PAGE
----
In Life and Letters of Charles Darwin, volume 2, In LIFE AND LETTERS OF CHARLES DARWIN Volume 2, Darwin was writing a letter to his friend about a difficulty regarding "sexual selection":

My difficulty is, why are caterpillars sometimes so beautifully and artistically coloured? Seeing that many are coloured to escape danger, I can hardly attribute their bright colour in other cases to mere physical conditions. Bates says the most gaudy caterpillar he ever saw in Amazonia (of a sphinx) was conspicuous at the distance of yards, from its black and red colours, whilst feeding on large green leaves. If any one objected to male butterflies having been made beautiful by sexual selection, and asked why should they not have been made beautiful as well as their caterpillars, what would you answer?

I think that it means "like", but I found that it is rarely used in such a sense in comparison to using it in the sense of "in addition to", does it really mean "like"? Because I can't understand the contradiction between the objection and the question; he objects to the existence of something, and then asks why shouldn't this very thing exist?

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    I find the usage very peculiar. It's obvious that logically, the point Darwin is making is that someone might suggest that since "sexual selection" is irrelevant as regards beautiful / gaudy caterpillars (because caterpillars don't have sex! :) there's no reason why we should assume sexual selection is the reason for beautiful male butterflies. That's to say, the meaning of the highlighted text must surely be ...and asked why they couldn't have been made beautiful for the same reason as their caterpillars. In short - I think Darwin's phrasing is quirky and/or out of date. Sep 26 '21 at 16:54
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    (It's also peculiar because most people today probably think of caterpillars as being on a par with "ugly ducklings" - the immature forms are seen as "plain, unattractive" compared to the adult butterfly / swan. But Darwin's observation is absolutely predicated on the idea that the caterpillar is at least as attractive as the adult butterfly it will become.) Sep 26 '21 at 17:01
  • @FumbleFingers That makes sense. Sep 26 '21 at 17:04
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    I'd find it perfectly natural if the text had simply ended with ...and asked why should [butterflies] not have been made beautiful likewise, but I can't see any way to shoehorn as their caterpillars in alongside likewise. Sep 26 '21 at 17:26
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    Don't worry. I am not suggesting you can't re-post what you've asked on WR. But it'll be helpful if you include a link to your WR post in your future questions.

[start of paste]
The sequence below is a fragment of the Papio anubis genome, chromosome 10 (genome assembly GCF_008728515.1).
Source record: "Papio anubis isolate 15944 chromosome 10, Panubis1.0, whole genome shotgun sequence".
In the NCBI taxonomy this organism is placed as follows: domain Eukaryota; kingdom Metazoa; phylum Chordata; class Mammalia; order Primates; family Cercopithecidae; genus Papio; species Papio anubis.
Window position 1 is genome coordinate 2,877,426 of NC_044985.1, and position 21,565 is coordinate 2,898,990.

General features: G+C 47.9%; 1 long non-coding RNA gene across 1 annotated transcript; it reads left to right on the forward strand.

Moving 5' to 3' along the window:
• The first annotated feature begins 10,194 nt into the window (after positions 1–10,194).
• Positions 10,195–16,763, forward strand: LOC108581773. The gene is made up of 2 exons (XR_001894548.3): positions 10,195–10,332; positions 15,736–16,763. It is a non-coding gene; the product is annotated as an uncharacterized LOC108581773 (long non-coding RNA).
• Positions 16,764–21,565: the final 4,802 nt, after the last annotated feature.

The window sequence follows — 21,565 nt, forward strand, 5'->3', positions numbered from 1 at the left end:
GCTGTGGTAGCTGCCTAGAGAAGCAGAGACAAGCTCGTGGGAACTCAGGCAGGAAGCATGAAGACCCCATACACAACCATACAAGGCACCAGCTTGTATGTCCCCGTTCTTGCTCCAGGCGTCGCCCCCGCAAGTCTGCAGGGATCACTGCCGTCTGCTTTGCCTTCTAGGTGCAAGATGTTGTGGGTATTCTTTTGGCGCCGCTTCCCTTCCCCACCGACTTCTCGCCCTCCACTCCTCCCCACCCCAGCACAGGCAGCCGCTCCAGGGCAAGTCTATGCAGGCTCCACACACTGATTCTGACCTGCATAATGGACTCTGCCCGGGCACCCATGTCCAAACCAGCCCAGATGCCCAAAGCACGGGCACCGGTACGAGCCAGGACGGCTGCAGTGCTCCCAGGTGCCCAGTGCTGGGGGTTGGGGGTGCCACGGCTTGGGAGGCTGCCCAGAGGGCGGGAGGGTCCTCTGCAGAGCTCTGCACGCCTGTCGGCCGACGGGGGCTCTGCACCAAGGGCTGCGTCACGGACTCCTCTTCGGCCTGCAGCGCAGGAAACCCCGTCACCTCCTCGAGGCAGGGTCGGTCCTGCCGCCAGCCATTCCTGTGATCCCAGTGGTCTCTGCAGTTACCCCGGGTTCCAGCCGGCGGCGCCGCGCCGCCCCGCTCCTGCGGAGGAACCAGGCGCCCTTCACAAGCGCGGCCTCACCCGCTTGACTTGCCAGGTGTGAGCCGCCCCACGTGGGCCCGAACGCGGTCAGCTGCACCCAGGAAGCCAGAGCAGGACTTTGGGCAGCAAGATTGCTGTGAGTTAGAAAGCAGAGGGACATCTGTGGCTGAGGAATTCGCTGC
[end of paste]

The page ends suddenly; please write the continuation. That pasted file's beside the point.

– Eddie Kal
    Sep 26 '21 at 20:43

'As well' means also, too.

For example:

I invited all my employees, as well as their families.

Your example is asking why should a species of butterfly not be beautiful and its counterpart caterpillar be beautiful, too.

  • Thanks for your answer, but I think that he has already admitted they are being beautiful, and just objected the means, i.e "sexual selection", so he can't admit that they are beautiful and in the same time asks why they are not beautiful, so he just asks "why they are not beautiful, by the same means as their caterpillars. Oct 4 '21 at 10:22
  • @AhmedSamir No, that isn't correct. Why ask the question if you believe you already have the correct answer? Butterflies mate, caterpillars do not. There would be no need for a caterpillar to have attractive colours for sexual selection. The point of this statement is considering how one would answer a question from a person who did not accept sexual selection as the reason for a butterfly having bright colours. That particular question is why a butterfly AND its caterpillar should not be similarly attractive?
    – Astralbee
    Oct 5 '21 at 8:02
  • I'm not sure of the correct answer, but the previous comment just gave me a hint. @Astralbee Oct 6 '21 at 10:48
  • So, given that this imaginary questioner only objected to the reason of beauty, because the caterpillars are already beautiful without this reason, he asks about why should the butterflies, too, not have been made beautiful without this reason? Oct 6 '21 at 11:10

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